Ashley Payne (CLaSP), Yulin Pan (NAME), and Xun Huan (ME) have been awarded a Propelling Original Data Science (PODS) grant for their project Optimal Design of Data Assimilation for the Prediction of Hydrological Extremes.
The Michigan Institute for Data Science (MIDAS) announced today the awardees of its first round of Propelling Original Data Science (PODS) Grants. 15 interdisciplinary teams, chosen from 65 proposals, receive funding support for an array of exciting projects with data science as the common thread. The projects range from detecting patterns of illicit wildlife trade networks, to reducing safety threats on social media, to understanding the energy sources in the Universe.
The funding strongly encourages pioneering work based on innovative concepts that promise high reward, major impact, promotion of public interest, and potential for major expansion; in other words, “disruptive” instead of incremental research. Dr. H. V. Jagadish, MIDAS Director, explains, “MIDAS would like to catalyze the transformative use of Data Science in a wide range of disciplines to achieve lasting societal impact.”
The research team aims to achieve that societal impact by focusing on how we can better predict hydrologically extreme weather events.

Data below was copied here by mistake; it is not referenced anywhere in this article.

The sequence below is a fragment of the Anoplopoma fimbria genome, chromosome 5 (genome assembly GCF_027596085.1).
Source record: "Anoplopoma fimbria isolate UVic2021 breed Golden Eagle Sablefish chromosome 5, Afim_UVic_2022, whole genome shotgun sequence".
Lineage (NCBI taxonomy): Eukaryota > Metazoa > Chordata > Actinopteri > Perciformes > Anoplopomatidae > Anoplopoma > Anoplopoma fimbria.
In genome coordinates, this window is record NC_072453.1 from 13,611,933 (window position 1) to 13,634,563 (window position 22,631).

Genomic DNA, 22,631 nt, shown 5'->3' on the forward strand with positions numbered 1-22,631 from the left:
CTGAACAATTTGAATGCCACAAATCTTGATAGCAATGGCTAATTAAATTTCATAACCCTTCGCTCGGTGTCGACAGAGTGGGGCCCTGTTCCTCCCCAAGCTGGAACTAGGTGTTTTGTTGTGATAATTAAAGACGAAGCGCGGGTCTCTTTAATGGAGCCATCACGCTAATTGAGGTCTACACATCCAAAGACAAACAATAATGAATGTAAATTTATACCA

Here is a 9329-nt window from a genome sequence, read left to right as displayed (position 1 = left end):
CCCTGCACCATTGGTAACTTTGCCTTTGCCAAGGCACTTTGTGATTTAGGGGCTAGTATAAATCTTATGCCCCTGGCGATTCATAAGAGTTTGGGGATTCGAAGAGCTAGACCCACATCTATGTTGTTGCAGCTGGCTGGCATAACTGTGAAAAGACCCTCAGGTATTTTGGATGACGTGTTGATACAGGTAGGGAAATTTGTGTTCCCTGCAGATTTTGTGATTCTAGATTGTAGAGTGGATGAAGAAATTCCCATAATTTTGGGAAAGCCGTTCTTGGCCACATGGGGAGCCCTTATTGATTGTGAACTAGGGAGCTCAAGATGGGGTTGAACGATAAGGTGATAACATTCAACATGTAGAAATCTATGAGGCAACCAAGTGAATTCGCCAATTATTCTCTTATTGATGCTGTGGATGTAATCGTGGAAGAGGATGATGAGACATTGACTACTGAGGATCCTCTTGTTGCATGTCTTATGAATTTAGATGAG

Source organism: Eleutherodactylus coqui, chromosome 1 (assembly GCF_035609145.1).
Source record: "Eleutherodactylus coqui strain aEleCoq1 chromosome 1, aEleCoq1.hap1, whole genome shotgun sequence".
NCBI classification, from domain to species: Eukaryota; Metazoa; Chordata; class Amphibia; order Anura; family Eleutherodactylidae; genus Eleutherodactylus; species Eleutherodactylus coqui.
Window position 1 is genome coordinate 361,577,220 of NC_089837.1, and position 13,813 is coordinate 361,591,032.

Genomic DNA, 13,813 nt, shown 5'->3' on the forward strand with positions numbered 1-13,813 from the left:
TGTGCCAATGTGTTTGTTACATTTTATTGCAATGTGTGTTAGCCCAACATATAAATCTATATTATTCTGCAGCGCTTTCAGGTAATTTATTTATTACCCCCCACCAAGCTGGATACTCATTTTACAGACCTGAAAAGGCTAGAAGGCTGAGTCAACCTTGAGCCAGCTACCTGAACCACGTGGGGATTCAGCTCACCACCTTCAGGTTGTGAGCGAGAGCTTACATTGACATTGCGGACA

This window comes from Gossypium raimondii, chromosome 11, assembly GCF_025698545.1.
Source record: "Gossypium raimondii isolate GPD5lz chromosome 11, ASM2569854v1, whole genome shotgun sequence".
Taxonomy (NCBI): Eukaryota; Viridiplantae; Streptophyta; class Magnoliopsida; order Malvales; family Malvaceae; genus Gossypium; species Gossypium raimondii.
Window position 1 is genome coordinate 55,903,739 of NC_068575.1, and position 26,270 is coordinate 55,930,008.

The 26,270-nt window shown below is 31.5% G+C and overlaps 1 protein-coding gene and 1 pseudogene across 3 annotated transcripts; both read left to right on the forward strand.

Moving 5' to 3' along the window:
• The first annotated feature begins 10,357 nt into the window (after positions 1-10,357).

Hydrometeorological extremes and associated flooding can lead to widespread destruction and billions of dollars in damages. There has been an increase in the intensity and frequency of heavy precipitation and associated hydrological extremes since the mid-20th century over the United States. In the last two decades alone, the contiguous United States has seen several once-in-a-lifetime flooding events (unrelated to tropical cyclones) that have left lasting impacts on the communities affected.
“Currently, accurate and practical numerical frameworks for predicting rare and extreme events at sufficient lead times for emergency operations are unreliable or are computationally prohibitive,” Pan explains. “These capabilities are crucially needed to inform the deployment of mitigating resources and technologies, especially in a warming climate system where the character of precipitation extremes may change.”
Recent developments in satellite and remote sensing technology have vastly expanded the quantity of high-fidelity observations of atmospheric processes of unprecedented quality and resolution. However, the sheer size and the rate at which data become available hampers its effective use in pursuit of this problem.
Pan plans to use the large quantity of available satellite remote sensing data and develop a mathematical framework and a set of computational methods to estimate and reduce the uncertainty in the forecast of hydrological extremes.
“We approach this by leveraging the interplay between physical modeling and data augmentation: using predictive models to select informative data for future experiments, and assimilating new data to improve model predictions. Our project utilizes insight into physical mechanisms driving the evolution of weather extremes and the novel combination of an iterative optimal experimental design and data assimilation. We demonstrate these methods on a suite of forecasts of increasing lead-time of a class of phenomena known as atmospheric rivers.”